Trying to Withdraw Guilty Plea After Probation Violation in Massachusetts

In Commonwealth v. Wallace, the defendant appealed from a sentence that was imposed when his probation for an unarmed burglary was revoked. He’d pled guilty, but the court denied his motion to withdraw the plea.

The case arose when the defendant entered a home one night and stole various effects while the homeowner and her granddaughter were sleeping. The defendant pled guilty to larceny from a building and unarmed burglary. He entered into a plea deal even though he had a significant criminal record, and the Commonwealth claimed that he was a habitual offender. Habitual offenders have a mandatory minimum sentence of 20 years. The defendant was sentenced to three years of probation for burglary and time served on the larceny conviction. His probation issue was transferred.

In 2012, the defendant was charged for a daytime breaking and entering. The Commonwealth alleged he stole property from someone’s house, and the police chased him in his car through residential streets before he jumped out of his car and ran away on foot. Because of the new offense, failure to pay restitution, and a DNA sample, the defendant was found to have violated his probation related to the burglary conviction. He was sentenced to 7-10 years in prison.

After these charges, the defendant attacked the plea without the help of counsel and was able to vacate the court’s denial of his motion for a new trial and other motions. Once the defendant had obtained representation from counsel, a judge denied his motions. The defendant appealed his probation revocation and the denials of the other motions. He claimed ineffective assistance of counsel, arguing that his attorney shouldn’t have advised him to plead guilty, given the lack of proof of identity and his attorney’s failure to investigate his mental health issues. The motion was denied without an evidentiary hearing.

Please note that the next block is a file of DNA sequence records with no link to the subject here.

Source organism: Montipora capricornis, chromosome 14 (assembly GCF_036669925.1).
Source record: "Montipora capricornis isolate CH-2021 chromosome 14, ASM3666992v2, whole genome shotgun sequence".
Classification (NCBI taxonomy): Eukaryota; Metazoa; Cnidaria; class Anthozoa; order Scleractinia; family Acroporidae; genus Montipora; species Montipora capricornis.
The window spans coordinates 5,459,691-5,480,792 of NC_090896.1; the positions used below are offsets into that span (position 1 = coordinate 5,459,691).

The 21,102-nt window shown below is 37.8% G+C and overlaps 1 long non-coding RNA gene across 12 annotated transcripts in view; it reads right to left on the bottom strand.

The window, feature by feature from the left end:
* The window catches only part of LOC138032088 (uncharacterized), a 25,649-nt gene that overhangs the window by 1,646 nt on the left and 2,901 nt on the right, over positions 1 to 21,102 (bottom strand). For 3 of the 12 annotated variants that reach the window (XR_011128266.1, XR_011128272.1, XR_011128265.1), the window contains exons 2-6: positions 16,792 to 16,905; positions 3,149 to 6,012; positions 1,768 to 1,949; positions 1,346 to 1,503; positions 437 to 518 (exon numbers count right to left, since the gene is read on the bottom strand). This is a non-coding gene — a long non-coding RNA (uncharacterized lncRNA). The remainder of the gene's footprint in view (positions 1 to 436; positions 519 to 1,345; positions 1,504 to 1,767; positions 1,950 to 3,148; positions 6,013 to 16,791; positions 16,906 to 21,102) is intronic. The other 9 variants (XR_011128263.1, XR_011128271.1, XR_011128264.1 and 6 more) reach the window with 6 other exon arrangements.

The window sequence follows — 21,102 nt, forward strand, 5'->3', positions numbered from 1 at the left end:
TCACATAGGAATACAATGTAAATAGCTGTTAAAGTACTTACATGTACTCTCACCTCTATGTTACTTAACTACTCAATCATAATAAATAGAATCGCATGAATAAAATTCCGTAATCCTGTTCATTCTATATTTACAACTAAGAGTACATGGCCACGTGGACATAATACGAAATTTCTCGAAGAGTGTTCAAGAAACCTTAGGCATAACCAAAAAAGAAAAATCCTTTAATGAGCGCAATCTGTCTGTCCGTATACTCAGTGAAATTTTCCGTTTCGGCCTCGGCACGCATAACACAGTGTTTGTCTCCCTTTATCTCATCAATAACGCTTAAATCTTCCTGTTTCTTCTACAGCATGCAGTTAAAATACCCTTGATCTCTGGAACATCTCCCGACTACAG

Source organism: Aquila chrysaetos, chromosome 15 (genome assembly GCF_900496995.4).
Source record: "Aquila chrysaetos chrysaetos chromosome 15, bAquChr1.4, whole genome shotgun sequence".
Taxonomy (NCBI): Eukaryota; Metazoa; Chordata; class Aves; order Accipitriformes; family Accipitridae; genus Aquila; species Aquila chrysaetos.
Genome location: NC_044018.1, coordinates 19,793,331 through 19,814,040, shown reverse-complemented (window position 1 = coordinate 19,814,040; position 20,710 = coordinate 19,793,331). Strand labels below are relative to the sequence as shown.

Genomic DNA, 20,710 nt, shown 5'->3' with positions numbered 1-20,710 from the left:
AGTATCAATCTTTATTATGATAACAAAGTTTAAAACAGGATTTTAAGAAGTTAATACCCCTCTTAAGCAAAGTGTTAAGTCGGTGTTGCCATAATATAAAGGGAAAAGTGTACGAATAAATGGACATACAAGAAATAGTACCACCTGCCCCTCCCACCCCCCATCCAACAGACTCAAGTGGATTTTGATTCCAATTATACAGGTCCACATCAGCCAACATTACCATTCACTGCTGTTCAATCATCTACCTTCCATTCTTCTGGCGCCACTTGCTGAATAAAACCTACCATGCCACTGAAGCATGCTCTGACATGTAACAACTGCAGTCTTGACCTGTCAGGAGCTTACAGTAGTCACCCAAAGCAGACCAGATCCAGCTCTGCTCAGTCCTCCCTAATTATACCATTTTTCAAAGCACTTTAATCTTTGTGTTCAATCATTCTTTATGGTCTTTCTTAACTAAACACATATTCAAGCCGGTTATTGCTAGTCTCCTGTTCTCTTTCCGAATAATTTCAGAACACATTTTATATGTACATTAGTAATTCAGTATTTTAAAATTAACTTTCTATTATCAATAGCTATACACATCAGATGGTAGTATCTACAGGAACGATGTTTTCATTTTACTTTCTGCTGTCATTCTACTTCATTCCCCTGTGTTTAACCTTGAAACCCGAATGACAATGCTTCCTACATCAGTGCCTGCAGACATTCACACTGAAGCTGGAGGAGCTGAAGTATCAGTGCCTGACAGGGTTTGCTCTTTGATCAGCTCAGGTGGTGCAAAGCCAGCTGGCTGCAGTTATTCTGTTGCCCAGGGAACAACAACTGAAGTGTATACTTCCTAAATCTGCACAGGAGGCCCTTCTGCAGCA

The appellate court explained that a judge may only allow a defendant to withdraw a guilty plea if it appears justice wasn’t done. A motion to withdraw a plea based on ineffective legal assistance requires a defendant to show:  (1) the trial attorney’s performance fell significantly below that of an ordinary attorney, and (2) this deprived the defendant of a substantial ground for a defense. If the ineffective assistance of counsel is related to a guilty plea, the defendant needs to show that (1) but for the attorney’s errors, he wouldn’t have pleaded guilty and would’ve gone to trial, and (2) it would have been rational to reject the plea bargain under the circumstances.

In this case, the defendant wasn’t able to prove that his attorney’s performance fell below that of an ordinary lawyer. The defendant argued that the motion judge should have held an evidentiary hearing. However, the appellate court reasoned this was within the motion judge’s discretion and found that the defendant had made an inadequate showing to make this necessary. The record showed the defendant was at the plea change hearing and must have known of the status of the government’s evidence. He also confirmed he understood, so his later affidavit did not negate that confirmation.

With regard to the argument that there was a lack of proof of identity, the court explained that victims had positively identified the defendant as the perpetrator. The Commonwealth had investigated and discovered that two women were with the defendant before the burglary and witnessed him come back to the car with stolen goods after he committed the burglary. One of the women was found in possession of goods stolen from the home.

The defendant then claimed that his heroin history should have alerted his attorney to consider the possibility of mental illness. He argued that his mental illness affected his ability to knowingly and voluntarily plead guilty and could have mitigated his criminal responsibility. However, at his plea hearing, he had actually stated that he’d never been treated for mental illness and took no medication. The court explained that drug abuse doesn’t on its own have implications for a defendant’s ability to stand trial or criminal responsibility.

Finally, the court also considered the defendant’s claim that the plea judge had violated Mass.R.Crim.P. 12(c)(5)(A) by failing to determine that the government couldn’t prove the defendant’s identity beyond a reasonable doubt. The court explained that the judge here asked the defendant about the truth of what the prosecutor had recited, and the defendant confirmed it. For these and other reasons, the court affirmed the order revoking probation.

If you are charged in Massachusetts with a property crime or probation violation, contact the Law Office of Patrick J. Murphy today to discuss the criminal charges. Call us at 617-367-0450 or contact us through this website.

More Blog Posts:

Assault and Battery Causing Serious Injury in Massachusetts, Boston Criminal Defense Lawyer Blog, published January 14, 2015

Receiving Stolen Property in Massachusetts, Boston Criminal Defense Lawyer Blog, published December 15, 2014

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